Business / Economy

Premier Li signals stronger economic reform

By Zhao Yinan (China Daily) Updated: 2015-08-04 07:40

Premier Li signals stronger economic reform

Chinese Premier Li Keqiang speaks at a conference in Beijing, June 12, 2015. [Photo/Xinhua]

China's premier has formulated a series of amendments to his blueprint for the economy as he attempts to boost growth and strengthen domestic demand, Zhao Yinan reports.

When Premier Li Keqiang greeted New Zealand Governor-General Jerry Mateparae in a Uygur-style room in the Great Hall of the People in Beijing last week, he probably didn't expect the high-level bilateral talks to devolve into a question and answer session about China's economic reforms.

While it's customary for international leaders to inquire about the latest news on the Chinese economy-it's an issue that has ramifications for all nations, after all-Mateparae probed a little deeper below the surface of GDP growth and discussed the underlying health of the economy.

Li's message to his guest, and the world at large, was that implementing reforms is a tough, multifaceted job, but the government is determined to push the changes through, including major reforms such as the reduction of the government's role in the economy and improvements to the financial sector.

Li began restructuring the world's second-largest economy when he assumed office in 2013. The reforms, their progress and the chances of success, are at the top of the list of concerns for the central leadership-and other world leaders, given the strength of the Chinese economy in an increasingly interlinked and globalized world.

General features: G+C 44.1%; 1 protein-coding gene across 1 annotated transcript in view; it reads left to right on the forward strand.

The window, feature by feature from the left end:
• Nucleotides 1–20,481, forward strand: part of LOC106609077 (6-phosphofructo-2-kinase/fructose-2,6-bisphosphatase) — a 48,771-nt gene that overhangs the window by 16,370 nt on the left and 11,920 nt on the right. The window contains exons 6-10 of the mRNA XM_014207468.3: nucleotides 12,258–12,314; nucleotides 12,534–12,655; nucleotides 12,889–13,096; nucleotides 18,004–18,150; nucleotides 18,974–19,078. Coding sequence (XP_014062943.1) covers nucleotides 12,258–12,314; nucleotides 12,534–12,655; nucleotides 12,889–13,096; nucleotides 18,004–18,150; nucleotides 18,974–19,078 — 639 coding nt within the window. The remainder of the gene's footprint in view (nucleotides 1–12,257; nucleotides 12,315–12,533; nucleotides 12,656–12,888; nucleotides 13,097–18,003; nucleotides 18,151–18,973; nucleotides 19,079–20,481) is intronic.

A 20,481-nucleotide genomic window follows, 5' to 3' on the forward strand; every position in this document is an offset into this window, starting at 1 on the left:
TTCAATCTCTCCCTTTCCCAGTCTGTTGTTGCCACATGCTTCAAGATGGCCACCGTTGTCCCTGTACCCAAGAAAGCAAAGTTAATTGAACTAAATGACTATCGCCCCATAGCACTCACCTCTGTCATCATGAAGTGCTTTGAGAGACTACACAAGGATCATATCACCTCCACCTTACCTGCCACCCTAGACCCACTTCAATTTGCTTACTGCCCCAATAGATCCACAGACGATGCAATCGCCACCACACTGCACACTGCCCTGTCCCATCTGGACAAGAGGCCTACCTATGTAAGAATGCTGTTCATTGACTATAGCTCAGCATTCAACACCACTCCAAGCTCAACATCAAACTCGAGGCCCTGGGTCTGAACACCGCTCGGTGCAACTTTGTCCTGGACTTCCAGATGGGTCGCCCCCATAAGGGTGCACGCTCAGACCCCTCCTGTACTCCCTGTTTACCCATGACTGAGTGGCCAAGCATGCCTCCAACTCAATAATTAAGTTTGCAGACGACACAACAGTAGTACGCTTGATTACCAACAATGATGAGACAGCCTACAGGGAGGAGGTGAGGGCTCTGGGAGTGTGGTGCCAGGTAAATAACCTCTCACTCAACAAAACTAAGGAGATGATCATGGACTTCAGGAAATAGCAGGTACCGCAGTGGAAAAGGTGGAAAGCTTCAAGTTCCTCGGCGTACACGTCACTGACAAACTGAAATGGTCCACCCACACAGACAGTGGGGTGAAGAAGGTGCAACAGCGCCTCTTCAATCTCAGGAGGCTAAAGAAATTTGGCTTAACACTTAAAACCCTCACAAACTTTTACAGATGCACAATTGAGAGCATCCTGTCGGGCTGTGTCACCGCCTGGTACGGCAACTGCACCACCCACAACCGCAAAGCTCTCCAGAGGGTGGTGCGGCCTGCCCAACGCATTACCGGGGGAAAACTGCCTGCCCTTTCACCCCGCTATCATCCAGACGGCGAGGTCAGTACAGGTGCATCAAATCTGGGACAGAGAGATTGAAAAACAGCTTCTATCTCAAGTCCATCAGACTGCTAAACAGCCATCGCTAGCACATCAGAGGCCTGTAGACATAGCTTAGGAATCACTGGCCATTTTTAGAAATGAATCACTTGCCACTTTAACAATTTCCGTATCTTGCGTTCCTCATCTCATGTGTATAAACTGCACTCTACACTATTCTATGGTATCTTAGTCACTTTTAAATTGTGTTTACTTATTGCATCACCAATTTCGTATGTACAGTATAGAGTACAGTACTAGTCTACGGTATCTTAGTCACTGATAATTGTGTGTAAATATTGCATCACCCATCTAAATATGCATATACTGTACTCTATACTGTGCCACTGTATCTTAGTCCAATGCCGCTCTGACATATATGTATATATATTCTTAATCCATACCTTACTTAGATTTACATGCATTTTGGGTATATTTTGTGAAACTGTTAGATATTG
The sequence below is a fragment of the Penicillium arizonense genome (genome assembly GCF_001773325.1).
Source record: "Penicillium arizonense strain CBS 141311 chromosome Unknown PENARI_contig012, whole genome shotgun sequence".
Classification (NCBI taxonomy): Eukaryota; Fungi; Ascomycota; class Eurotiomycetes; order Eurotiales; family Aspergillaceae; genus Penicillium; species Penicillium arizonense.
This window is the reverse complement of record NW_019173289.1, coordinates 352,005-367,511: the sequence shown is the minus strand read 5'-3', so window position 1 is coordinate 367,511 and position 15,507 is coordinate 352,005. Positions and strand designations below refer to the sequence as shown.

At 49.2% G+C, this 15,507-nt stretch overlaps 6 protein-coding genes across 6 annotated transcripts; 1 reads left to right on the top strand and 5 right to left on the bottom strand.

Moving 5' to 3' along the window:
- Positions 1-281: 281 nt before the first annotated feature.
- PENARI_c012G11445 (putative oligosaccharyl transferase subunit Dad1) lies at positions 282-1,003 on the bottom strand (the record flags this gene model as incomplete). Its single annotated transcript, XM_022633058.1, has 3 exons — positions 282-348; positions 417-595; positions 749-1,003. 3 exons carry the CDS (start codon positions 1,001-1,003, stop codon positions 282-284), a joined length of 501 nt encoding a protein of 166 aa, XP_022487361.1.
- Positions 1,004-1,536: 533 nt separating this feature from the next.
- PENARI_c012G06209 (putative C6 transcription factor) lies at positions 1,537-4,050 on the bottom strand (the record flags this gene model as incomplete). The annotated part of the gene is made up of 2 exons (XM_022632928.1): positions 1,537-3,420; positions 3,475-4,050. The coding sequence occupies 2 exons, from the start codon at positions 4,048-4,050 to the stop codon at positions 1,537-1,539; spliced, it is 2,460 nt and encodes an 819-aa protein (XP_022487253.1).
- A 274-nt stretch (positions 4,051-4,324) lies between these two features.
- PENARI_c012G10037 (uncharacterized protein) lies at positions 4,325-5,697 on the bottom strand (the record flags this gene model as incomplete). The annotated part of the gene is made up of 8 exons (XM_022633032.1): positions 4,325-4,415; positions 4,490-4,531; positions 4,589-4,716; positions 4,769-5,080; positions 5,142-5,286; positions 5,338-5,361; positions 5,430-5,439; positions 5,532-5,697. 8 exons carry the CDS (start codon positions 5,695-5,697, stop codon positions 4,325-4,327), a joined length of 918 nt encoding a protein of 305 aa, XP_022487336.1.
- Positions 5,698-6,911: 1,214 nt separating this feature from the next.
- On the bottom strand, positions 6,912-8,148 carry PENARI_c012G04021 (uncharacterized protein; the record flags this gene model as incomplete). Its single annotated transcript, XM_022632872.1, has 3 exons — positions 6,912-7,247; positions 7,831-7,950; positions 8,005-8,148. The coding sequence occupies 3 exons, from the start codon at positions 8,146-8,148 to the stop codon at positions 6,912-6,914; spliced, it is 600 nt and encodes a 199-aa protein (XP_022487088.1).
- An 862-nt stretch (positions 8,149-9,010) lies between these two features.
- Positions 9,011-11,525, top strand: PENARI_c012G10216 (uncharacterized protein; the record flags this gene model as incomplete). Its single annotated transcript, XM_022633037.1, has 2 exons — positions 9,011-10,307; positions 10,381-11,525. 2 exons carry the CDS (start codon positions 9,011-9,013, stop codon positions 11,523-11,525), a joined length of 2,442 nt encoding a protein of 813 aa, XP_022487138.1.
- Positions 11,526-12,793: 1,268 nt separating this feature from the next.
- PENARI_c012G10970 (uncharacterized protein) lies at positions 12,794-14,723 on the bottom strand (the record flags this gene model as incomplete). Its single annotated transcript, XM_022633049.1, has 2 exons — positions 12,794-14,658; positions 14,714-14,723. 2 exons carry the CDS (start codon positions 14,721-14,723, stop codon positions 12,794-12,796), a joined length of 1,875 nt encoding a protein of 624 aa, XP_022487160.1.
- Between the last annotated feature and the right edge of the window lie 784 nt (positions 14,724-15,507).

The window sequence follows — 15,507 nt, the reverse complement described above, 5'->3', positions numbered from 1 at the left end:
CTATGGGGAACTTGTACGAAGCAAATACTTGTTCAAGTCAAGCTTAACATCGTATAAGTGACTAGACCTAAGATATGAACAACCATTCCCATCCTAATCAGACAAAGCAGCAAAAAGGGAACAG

Li is almost halfway through his first five-year term and the reforms are continuing. So far, the signs have been encouraging. In the first half of the year, the economy showed signs of growing robustness, with better-than-expected growth of 7 percent.

Momentum expected

Zhao Zhenhua, an economist at the Party School of the Central Committee of the Communist Party of China, said consumer prices are still too low. However, the economy is stabilizing after a tough start to the year, and stronger momentum can be expected in the second half because pledged investment is now feeding into the economy, and the freshly streamlined bureaucracy has started to have a positive impact on business, Zhao added.

That success has been hard-won, especially given the disappointing economic data that confronted Li in the early part of the year, Zhao said. The credit-and investment-fueled economy seemed to have lost steam-the volume of rail freight, for example, fell by 9 percent in the first quarter. Some observers saw the decline as a blow to the premier, because Li, who holds a doctorate in economics, used that figure to gauge economic performance when he was a provincial governor.

Furthermore, China's economic difficulties have been compounded by a hands-off approach in terms of local government administration, and by stronger environmental awareness among the public, which has resulted in a number of controversial projects being abandoned.

A sweeping anti-graft campaign has also produced contrasting results by dissuading corrupt officials from illegal practices, but also by making some officials reluctant to do their jobs for fear of being accused of abuse of power.

High-energy-consuming factories have been phased out to cut excessive industrial capacity, which resulted from a frenzy of investment during the 2008 global financial crisis. Last year, nearly 10,000 businesses in Hebei province were forced to shut down.

A closer look at this year's State Council executive meetings, a weekly working conference presided over by the premier to discuss essential issues with members of his Cabinet, provides an insight into Li's methods.

By the start of this week, Li had held 17 executive meetings that mainly focused on four areas of reform.

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